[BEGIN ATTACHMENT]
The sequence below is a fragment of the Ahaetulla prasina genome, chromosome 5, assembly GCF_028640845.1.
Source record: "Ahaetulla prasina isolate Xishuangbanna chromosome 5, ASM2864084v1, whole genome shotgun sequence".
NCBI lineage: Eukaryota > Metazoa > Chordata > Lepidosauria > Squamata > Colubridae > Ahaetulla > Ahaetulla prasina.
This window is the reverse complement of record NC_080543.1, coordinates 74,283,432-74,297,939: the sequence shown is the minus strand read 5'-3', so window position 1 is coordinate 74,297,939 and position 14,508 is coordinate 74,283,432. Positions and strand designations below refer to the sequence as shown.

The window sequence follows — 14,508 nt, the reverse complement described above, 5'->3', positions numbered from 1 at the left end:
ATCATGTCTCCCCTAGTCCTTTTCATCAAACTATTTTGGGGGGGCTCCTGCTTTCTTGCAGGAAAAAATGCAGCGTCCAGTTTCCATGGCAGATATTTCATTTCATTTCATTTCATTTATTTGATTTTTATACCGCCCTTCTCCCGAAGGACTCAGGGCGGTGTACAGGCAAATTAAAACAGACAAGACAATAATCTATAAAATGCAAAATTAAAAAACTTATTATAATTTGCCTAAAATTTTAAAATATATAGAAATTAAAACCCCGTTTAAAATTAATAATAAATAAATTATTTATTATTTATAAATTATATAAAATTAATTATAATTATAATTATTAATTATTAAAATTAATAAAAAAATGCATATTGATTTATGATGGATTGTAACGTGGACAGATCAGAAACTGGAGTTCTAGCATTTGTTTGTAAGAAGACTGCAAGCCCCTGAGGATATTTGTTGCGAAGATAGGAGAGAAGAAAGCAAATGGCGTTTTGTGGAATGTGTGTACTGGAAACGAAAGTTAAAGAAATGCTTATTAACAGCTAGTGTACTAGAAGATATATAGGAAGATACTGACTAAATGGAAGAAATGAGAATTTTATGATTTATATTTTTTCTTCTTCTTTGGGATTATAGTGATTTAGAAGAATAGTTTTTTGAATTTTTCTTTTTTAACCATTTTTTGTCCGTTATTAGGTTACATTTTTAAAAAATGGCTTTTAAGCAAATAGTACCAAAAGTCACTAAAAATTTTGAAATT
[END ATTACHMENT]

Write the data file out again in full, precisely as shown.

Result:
The sequence below is a fragment of the Ahaetulla prasina genome, chromosome 5, assembly GCF_028640845.1.
Source record: "Ahaetulla prasina isolate Xishuangbanna chromosome 5, ASM2864084v1, whole genome shotgun sequence".
NCBI lineage: Eukaryota > Metazoa > Chordata > Lepidosauria > Squamata > Colubridae > Ahaetulla > Ahaetulla prasina.
This window is the reverse complement of record NC_080543.1, coordinates 74,283,432-74,297,939: the sequence shown is the minus strand read 5'-3', so window position 1 is coordinate 74,297,939 and position 14,508 is coordinate 74,283,432. Positions and strand designations below refer to the sequence as shown.

The window sequence follows — 14,508 nt, the reverse complement described above, 5'->3', positions numbered from 1 at the left end:
ATCATGTCTCCCCTAGTCCTTTTCATCAAACTATTTTGGGGGGGCTCCTGCTTTCTTGCAGGAAAAAATGCAGCGTCCAGTTTCCATGGCAGATATTTCATTTCATTTCATTTCATTTATTTGATTTTTATACCGCCCTTCTCCCGAAGGACTCAGGGCGGTGTACAGGCAAATTAAAACAGACAAGACAATAATCTATAAAATGCAAAATTAAAAAACTTATTATAATTTGCCTAAAATTTTAAAATATATAGAAATTAAAACCCCGTTTAAAATTAATAATAAATAAATTATTTATTATTTATAAATTATATAAAATTAATTATAATTATAATTATTAATTATTAAAATTAATAAAAAAATGCATATTGATTTATGATGGATTGTAACGTGGACAGATCAGAAACTGGAGTTCTAGCATTTGTTTGTAAGAAGACTGCAAGCCCCTGAGGATATTTGTTGCGAAGATAGGAGAGAAGAAAGCAAATGGCGTTTTGTGGAATGTGTGTACTGGAAACGAAAGTTAAAGAAATGCTTATTAACAGCTAGTGTACTAGAAGATATATAGGAAGATACTGACTAAATGGAAGAAATGAGAATTTTATGATTTATATTTTTTCTTCTTCTTTGGGATTATAGTGATTTAGAAGAATAGTTTTTTGAATTTTTCTTTTTTAACCATTTTTTGTCCGTTATTAGGTTACATTTTTAAAAAATGGCTTTTAAGCAAATAGTACCAAAAGTCACTAAAAATTTTGAAATT